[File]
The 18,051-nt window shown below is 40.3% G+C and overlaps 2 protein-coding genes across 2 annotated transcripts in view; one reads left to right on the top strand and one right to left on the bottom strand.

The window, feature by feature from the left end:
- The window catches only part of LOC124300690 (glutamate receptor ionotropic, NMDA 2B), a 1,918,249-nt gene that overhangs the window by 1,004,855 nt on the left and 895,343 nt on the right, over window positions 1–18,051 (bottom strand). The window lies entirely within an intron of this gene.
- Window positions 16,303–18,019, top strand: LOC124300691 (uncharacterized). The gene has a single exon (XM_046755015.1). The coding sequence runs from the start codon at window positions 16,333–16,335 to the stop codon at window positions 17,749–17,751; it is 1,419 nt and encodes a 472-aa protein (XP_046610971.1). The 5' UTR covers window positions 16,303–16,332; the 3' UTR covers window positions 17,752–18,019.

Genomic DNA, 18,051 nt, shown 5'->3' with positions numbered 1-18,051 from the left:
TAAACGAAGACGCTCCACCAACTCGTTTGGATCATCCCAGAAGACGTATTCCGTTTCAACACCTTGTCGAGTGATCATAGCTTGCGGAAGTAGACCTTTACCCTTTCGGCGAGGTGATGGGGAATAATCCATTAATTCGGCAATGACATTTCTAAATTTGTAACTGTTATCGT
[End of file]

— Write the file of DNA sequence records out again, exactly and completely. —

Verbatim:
The 18,051-nt window shown below is 40.3% G+C and overlaps 2 protein-coding genes across 2 annotated transcripts in view; one reads left to right on the top strand and one right to left on the bottom strand.

The window, feature by feature from the left end:
- The window catches only part of LOC124300690 (glutamate receptor ionotropic, NMDA 2B), a 1,918,249-nt gene that overhangs the window by 1,004,855 nt on the left and 895,343 nt on the right, over window positions 1–18,051 (bottom strand). The window lies entirely within an intron of this gene.
- Window positions 16,303–18,019, top strand: LOC124300691 (uncharacterized). The gene has a single exon (XM_046755015.1). The coding sequence runs from the start codon at window positions 16,333–16,335 to the stop codon at window positions 17,749–17,751; it is 1,419 nt and encodes a 472-aa protein (XP_046610971.1). The 5' UTR covers window positions 16,303–16,332; the 3' UTR covers window positions 17,752–18,019.

Genomic DNA, 18,051 nt, shown 5'->3' with positions numbered 1-18,051 from the left:
TAAACGAAGACGCTCCACCAACTCGTTTGGATCATCCCAGAAGACGTATTCCGTTTCAACACCTTGTCGAGTGATCATAGCTTGCGGAAGTAGACCTTTACCCTTTCGGCGAGGTGATGGGGAATAATCCATTAATTCGGCAATGACATTTCTAAATTTGTAACTGTTATCGT